This article will dig deep into the issue of whether President Trump’s lawyer, Michael Cohen, should be concerned about potential FCPA violations on the heels of revelations about payments received from multi-national corporations. It’s a complicated issue since the FCPA is very specific about limiting American influence on foreign nationals, but is much less so when defining how Americans should act in the face of foreign financial influence.
Regardless of what you think of President Trump, Michael Cohen or their legal troubles, what will ultimately matter in the immediate aftermath of the Mueller investigation is whether crimes were committed. Richard Nixon did conspire with the Watergate burglars; Bill Clinton did perjure himself and obstruct justice in the Paula Jones case. Impeachments aren’t fickle.
In recent weeks, it has come to light that one of the crimes Michael Cohen could have committed is a violation of the FCPA.
So what is the FCPA?
The FCPA, or the Foreign Corrupt Practices Act of 1977, was enacted in a time when bribing of foreign officials by American companies was rampant. The enforcement made it illegal for companies to influence foreign officials with personal payments.
The US Securities and Exchange Commission (SEC) investigation in the mid 1970s revealed a full 400 companies admitted to the practice.
The situation came to a public head during the so-called “Banagate” scandal of 1974-1975, in which Chiquita Brands bribed the President of Honduras to lower taxes. This made the Chiquita’s bananas cheaper to export from Honduras, thereby destroying the competing local UPEB cartel. After the $2.5 million in bribes was discovered the president of United Brands (which owned Chiquita) jumped to his death, the government of Honduras was overthrown, the cartel lost its livelihood, and of course the people of Honduras dealt with terrible turmoil foisted on them by forces outside their control.
In 2012, Donald Trump called the FCPA a “horrible law” that handcuffed American business abroad.
The challenges in remaining compliant against FCPA violations today
FCPA compliance remains big, serious business; just ask Siemens. Violations don’t solely yield massive fines, they could also mean criminal indictments against those named. Accordingly, companies are quite vigilant about monitoring potential risks and risk-takers. New laws and technology are constantly introduced, and compliance professionals are perennially tasked with staying up to speed.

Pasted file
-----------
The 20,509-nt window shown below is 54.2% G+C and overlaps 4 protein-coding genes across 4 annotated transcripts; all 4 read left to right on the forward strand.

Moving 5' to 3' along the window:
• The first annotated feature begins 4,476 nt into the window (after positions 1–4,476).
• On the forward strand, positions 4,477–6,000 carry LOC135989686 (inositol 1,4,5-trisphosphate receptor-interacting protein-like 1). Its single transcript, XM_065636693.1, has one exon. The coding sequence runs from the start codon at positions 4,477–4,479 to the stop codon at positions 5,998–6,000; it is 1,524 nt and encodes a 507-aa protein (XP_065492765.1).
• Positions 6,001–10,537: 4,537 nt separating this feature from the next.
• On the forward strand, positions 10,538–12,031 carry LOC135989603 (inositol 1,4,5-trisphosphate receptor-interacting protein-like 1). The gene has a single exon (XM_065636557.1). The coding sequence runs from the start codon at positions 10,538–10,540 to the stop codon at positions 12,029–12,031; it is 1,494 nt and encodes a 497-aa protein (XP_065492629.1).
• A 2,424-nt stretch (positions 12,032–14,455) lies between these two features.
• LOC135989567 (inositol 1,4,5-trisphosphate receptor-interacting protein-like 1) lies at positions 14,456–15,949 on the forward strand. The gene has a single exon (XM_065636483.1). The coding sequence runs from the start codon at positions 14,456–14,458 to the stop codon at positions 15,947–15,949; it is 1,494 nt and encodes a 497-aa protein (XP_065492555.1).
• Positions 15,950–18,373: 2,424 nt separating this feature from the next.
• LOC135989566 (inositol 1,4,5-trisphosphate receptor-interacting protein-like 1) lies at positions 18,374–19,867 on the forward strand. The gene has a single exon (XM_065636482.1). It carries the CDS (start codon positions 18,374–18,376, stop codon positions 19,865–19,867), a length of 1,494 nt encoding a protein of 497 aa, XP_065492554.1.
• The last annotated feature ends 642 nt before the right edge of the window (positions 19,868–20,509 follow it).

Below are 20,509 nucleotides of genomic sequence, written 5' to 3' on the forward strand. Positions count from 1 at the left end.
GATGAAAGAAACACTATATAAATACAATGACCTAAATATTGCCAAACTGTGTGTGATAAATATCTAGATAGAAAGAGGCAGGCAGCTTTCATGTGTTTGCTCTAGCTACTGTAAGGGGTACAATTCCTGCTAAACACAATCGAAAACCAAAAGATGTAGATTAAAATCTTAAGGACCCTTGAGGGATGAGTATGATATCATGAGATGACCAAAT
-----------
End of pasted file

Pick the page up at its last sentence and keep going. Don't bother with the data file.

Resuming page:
The challenge of course is that there is no single database of people who might bribe foreign officials. Different companies and governments compile disparate databases of what are called Politically Exposed Persons (PEPs), often keeping internally compliance officers on their heels one step behind.
How can technology help?
There is exciting innovation in the FCPA compliance space, thanks in part to artificial intelligence. In practical terms, AI can read dozens or even hundreds of PEP lists from across the world at the same time, in seconds –– to ensure compliance.
For example, the second Michael Cohen’s name or law firm was submitted internally within AT&T via an invoice or an expense report, AI would have flagged the meeting with a PEP as a potential FCPA violation, thereby potentially nipping the problem in the bud.
How does this all come back to Michael Cohen?
The short is answer is: it’s complicated. Quartz recently laid out how firms like AT&T and Novartis who paid for Michael Cohen’s post-Trump-election services would be in big FCPA trouble had Cohen been based in a foreign country.
In this situation it appeared the inverse took place, thereby muddying the FCPA waters. Companies like Novartis, with headquarters in Switzerland, and the Korea Aerospace Industries clearly paid for American influence inside of America.
Switzerland and South Korea have both been lauded internationally for their domestic crackdowns on bribery vis-a-vis foreign officials. In other words, those two countries have their own variations of the FCPA laws that their executives must deal with at home.
There is also of course a difference between influence-peddling and bribery. Robert Mueller’s team is no doubt investigating whether Michael Cohen shared the money from these companies with anyone in the government, or with Trump himself. But in the absence of such evidence these payments — though unseemly in the broader context — differ little in the eyes of FCPA law from the thousands of political fundraisers dotting the map of every year (though Cohen has failed to register as a lobbyist).
In the final analysis, it appears the headline from any Cohen or Trump fallout will not include FCPA violations. That’s because the laws are very strict for American companies attempting to bribe foreign officials, but are much more lax when it comes to outside companies trying influence the US government.
Even if American investigators wanted to prosecute Cohen on FCPA charges there is still a dearth of public evidence that he was selling “official acts” by the Trump Administration for cash.
This does not mean Mr. Cohen is out of the woods, however, as Robert Mueller’s team (perhaps convinced there was no FCPA misconduct worth prosecuting) instead referred his case to the US attorney for the Southern District of New York for alleged wire and bank charges.
The same goes for the FCPA and President Trump, especially since it has already been reported that Mueller’s team has disclosed it doesn’t have the power to indict a sitting president. So instead of an FCPA violation or an equally-serious indictment, the totality of the evidence will be released to the public and to Congress, which will be left to sort out the President’s fate.